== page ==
The Department of Radiology has been selected to take part in the first major study assessing the value of digital mammography vs. standard film mammography. Known as the American College of Radiology Imaging Network study, the project is funded with a $25 million grant from the National Cancer Institute.
A total of 49,500 women will be recruited for the study to decide if the new digital technique is equal to or better than the traditional method in breast cancer screening. Digital mammography uses computer-based electronic conductors to convert X-rays to light and light to digital symbols, which are ultimately displayed on computer monitors as pictures of the interior of the breast.
Hopkins is one of institutions in the United States and Canada that will take part in the study. Patients will be followed for up to 15 months after their original mammograms.
Laurie Fajardo, a professor of radiology and principal investigator for Hopkins' part of the study, says that many experts believe digital mammography is better than conventional mammography and this "massive" study should provide the definitive answer.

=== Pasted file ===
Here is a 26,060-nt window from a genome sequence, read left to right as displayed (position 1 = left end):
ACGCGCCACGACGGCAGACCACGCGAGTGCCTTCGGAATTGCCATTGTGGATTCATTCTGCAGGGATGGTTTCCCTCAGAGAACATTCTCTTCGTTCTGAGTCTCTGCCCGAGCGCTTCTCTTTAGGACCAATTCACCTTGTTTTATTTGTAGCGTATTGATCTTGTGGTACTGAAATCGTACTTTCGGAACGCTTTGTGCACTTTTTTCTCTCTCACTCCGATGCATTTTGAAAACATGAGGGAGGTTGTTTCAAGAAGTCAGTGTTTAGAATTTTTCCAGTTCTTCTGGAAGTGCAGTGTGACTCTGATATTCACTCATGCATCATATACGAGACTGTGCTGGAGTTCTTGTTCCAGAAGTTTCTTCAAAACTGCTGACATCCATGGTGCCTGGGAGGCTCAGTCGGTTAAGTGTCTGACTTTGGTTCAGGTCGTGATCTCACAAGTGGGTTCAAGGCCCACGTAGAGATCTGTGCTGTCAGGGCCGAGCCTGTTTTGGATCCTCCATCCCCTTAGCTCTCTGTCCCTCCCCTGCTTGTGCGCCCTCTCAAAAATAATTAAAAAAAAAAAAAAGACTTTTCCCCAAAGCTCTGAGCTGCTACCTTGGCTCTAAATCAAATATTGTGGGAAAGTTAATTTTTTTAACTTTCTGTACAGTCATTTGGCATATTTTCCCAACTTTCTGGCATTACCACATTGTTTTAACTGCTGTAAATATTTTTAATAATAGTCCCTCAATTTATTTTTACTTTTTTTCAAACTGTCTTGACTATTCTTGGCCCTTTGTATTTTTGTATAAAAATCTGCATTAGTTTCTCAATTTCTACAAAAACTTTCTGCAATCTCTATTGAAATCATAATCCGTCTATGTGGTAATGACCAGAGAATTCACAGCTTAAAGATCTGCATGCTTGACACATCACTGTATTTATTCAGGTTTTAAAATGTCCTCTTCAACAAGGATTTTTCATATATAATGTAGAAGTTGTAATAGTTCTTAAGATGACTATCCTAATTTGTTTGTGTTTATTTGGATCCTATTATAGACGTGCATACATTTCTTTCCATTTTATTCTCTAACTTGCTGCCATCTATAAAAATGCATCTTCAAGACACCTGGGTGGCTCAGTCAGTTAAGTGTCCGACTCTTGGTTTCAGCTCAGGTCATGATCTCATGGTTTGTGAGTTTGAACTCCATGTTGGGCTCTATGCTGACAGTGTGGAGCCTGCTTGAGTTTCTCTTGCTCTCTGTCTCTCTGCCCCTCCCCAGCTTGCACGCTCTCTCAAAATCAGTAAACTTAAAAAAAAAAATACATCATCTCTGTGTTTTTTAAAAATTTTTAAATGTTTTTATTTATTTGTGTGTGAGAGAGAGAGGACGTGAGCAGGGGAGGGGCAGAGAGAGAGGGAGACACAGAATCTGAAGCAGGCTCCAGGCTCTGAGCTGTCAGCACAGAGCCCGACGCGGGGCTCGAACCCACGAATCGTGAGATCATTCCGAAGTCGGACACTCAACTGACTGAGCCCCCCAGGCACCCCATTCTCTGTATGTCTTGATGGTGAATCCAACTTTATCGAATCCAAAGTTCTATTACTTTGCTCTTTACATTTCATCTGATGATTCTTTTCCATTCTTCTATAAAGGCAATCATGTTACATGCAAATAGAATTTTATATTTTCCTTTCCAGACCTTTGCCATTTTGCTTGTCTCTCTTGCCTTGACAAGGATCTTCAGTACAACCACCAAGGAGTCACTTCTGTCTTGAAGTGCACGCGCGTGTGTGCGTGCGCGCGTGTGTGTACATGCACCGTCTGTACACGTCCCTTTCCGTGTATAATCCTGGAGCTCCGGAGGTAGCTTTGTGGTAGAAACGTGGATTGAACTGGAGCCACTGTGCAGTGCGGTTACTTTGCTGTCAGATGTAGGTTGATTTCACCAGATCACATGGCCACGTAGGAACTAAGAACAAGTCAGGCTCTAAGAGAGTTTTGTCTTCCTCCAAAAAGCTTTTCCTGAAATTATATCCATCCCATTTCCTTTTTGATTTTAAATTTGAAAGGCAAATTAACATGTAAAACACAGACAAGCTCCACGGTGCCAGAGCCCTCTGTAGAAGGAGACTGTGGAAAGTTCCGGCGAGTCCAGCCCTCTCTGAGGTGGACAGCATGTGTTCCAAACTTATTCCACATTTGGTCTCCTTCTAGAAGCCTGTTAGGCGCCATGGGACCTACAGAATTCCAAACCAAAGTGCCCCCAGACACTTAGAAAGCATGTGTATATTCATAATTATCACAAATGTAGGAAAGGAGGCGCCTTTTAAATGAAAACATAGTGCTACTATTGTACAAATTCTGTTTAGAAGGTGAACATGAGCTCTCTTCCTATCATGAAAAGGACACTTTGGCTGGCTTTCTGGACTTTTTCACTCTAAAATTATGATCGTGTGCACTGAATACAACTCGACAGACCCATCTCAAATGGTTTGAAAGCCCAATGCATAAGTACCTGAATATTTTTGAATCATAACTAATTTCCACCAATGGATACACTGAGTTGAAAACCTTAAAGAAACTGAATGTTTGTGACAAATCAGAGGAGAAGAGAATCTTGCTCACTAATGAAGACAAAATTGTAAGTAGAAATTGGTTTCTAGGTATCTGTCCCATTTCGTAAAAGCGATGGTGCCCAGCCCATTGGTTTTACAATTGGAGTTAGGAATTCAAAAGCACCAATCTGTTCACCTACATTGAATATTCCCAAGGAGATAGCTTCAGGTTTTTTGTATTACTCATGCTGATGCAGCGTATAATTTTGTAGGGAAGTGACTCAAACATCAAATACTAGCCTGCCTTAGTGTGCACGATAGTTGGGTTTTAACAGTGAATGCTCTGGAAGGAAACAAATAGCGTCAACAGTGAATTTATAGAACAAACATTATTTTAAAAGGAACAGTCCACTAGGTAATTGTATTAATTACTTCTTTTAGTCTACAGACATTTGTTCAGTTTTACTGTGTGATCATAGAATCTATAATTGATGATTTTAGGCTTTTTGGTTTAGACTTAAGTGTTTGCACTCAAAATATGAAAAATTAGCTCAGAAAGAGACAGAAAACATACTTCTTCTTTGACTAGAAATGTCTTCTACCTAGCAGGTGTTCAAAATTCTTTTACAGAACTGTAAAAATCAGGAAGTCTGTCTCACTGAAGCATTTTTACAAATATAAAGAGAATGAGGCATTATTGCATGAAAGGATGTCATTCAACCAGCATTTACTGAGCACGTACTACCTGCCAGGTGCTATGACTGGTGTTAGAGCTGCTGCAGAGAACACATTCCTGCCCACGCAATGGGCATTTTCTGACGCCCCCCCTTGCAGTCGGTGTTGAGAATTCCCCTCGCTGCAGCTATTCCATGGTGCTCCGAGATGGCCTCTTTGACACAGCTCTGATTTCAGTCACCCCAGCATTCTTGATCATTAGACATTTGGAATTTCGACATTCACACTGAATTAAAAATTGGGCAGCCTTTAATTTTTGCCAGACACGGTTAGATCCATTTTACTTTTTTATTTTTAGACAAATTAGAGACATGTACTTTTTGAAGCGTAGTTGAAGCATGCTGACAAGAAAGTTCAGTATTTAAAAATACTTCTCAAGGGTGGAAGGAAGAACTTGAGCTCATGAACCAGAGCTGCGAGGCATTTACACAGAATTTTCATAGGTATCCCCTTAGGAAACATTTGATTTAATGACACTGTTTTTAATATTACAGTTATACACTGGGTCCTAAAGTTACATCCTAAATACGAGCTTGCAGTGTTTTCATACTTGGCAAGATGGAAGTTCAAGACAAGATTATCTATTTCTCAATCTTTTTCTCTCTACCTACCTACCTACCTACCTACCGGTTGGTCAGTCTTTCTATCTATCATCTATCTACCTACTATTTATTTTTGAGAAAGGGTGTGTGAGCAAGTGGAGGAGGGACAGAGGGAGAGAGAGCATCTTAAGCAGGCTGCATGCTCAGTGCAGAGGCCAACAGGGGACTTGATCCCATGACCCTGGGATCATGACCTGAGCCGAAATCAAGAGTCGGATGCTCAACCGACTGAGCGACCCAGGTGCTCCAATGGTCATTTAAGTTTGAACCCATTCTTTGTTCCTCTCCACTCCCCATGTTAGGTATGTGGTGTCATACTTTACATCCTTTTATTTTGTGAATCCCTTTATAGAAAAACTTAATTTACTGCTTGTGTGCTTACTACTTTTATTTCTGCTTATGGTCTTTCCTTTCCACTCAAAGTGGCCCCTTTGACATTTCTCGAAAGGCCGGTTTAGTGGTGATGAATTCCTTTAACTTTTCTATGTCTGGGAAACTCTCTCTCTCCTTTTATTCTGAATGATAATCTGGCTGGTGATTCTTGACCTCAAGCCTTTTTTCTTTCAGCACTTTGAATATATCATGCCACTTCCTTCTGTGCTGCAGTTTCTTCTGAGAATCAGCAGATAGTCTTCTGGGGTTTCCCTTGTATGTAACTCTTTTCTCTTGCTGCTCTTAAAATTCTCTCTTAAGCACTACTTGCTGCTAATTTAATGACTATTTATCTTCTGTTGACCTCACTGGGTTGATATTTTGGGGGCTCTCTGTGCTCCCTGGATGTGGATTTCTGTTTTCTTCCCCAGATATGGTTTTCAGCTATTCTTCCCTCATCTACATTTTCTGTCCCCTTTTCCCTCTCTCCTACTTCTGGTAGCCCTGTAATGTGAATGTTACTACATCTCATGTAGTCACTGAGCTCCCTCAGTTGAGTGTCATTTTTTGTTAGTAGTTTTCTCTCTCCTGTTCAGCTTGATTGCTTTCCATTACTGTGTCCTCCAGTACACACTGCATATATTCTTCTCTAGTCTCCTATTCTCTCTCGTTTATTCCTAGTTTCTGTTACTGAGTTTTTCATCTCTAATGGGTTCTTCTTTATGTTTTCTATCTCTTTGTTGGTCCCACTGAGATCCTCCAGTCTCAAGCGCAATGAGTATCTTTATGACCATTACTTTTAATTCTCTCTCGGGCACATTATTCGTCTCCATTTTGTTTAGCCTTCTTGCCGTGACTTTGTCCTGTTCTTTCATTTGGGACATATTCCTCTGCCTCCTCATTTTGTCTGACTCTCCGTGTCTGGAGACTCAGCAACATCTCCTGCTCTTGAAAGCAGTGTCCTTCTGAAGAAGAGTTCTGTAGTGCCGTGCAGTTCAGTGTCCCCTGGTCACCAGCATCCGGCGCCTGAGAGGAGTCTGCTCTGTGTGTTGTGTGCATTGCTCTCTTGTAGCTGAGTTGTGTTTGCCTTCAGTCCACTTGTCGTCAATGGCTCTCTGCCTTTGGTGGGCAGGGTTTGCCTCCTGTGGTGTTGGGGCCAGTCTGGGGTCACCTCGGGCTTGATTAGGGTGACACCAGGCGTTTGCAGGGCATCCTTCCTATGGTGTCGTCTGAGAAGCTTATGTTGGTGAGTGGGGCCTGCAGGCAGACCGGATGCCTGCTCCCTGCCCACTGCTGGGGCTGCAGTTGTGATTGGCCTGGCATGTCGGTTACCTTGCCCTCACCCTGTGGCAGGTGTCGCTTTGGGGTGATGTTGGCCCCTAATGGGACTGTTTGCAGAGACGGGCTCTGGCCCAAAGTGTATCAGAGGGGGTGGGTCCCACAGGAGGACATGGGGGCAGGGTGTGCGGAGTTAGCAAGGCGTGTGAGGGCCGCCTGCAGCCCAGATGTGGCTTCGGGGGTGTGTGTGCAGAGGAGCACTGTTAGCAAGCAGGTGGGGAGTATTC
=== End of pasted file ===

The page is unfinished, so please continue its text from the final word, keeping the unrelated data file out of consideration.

"Digital mammography has the potential to detect breast cancers earlier, especially in women with dense tissue for whom conventional mammography has limitations," Fajardo says. "Up till now, we were able to offer digital mammography only to patients with potential problems requiring breast biopsies. But this clinical trial allows us to offer the potential benefits of digital mammography to asymptomatic women coming for routine screening mammography."
To be eligible for this study, women should not have breast problems and should be willing to have both a digital and their annual routine screening mammogram. Women interested in taking part in the study should contact Barbara Levit at 410-955-3366.